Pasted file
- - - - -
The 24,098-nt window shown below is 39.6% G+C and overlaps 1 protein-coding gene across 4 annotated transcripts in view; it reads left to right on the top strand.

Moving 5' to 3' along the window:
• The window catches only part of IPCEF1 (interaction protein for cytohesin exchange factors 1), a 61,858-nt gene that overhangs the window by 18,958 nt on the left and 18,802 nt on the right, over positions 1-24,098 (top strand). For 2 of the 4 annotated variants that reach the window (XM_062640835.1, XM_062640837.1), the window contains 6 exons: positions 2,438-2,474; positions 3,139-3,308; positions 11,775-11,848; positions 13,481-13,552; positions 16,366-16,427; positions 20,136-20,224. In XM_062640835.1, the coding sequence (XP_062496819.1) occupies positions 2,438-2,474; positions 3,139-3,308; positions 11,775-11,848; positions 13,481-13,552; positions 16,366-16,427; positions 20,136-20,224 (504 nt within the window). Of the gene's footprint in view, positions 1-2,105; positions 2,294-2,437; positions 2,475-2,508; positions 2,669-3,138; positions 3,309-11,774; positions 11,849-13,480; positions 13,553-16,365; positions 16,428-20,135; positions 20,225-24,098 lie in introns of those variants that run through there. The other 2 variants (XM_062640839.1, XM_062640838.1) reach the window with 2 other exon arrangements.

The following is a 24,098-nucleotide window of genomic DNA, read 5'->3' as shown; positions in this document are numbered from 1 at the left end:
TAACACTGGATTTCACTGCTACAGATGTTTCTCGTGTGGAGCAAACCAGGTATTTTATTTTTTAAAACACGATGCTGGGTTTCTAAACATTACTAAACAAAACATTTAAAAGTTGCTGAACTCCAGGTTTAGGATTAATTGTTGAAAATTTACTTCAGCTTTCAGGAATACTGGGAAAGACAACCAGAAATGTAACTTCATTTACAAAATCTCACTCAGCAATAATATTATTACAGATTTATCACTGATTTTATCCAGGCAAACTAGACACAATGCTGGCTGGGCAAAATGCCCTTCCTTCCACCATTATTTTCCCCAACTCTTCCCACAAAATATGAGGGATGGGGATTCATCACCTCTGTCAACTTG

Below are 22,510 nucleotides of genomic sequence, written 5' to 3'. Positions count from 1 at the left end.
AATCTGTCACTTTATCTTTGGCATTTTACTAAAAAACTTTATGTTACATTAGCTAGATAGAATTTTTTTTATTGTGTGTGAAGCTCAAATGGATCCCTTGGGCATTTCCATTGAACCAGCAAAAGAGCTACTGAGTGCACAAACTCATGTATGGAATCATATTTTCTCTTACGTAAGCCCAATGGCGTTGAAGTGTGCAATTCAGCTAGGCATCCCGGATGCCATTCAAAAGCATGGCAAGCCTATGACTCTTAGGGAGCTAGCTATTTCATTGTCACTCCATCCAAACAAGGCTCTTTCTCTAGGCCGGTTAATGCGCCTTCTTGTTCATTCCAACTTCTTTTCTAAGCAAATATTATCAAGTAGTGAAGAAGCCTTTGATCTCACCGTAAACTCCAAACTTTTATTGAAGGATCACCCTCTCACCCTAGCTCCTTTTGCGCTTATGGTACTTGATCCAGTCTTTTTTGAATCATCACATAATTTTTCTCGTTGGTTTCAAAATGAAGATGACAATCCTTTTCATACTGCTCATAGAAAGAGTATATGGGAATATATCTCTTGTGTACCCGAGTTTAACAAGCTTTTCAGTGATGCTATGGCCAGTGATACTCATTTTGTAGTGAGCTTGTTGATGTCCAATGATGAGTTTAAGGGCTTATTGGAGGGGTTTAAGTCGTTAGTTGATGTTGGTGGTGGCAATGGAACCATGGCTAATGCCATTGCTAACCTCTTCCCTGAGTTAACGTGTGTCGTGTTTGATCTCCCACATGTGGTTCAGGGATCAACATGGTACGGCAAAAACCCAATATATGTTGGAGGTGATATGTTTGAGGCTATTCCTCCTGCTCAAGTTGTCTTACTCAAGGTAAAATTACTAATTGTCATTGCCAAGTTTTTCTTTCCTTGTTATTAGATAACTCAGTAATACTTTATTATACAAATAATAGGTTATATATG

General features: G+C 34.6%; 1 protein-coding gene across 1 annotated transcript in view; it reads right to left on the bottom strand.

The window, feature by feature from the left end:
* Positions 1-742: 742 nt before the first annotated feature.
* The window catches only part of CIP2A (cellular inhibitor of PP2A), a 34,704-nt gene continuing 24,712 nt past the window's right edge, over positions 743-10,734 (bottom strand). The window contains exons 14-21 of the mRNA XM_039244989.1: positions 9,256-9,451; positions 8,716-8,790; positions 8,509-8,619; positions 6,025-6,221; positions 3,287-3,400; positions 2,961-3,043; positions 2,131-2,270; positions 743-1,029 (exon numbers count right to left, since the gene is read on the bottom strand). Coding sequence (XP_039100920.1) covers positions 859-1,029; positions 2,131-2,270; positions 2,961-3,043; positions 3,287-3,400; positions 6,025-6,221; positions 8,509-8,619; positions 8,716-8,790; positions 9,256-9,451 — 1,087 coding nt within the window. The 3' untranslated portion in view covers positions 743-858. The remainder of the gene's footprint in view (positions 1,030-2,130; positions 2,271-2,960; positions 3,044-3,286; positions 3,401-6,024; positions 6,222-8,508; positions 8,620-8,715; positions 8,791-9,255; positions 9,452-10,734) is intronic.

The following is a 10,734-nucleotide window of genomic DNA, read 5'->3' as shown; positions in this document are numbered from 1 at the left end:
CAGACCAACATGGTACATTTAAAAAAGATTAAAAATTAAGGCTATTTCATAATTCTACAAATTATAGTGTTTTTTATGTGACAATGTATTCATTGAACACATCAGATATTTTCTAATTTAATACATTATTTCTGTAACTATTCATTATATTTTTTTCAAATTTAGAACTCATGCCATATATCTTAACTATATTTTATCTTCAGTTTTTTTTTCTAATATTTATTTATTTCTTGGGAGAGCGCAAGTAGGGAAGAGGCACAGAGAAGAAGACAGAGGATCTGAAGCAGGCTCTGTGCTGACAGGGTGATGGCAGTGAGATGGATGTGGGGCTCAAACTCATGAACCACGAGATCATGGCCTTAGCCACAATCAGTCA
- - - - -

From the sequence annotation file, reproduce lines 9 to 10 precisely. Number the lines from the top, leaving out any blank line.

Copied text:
The window, feature by feature from the left end:
* Positions 1-742: 742 nt before the first annotated feature.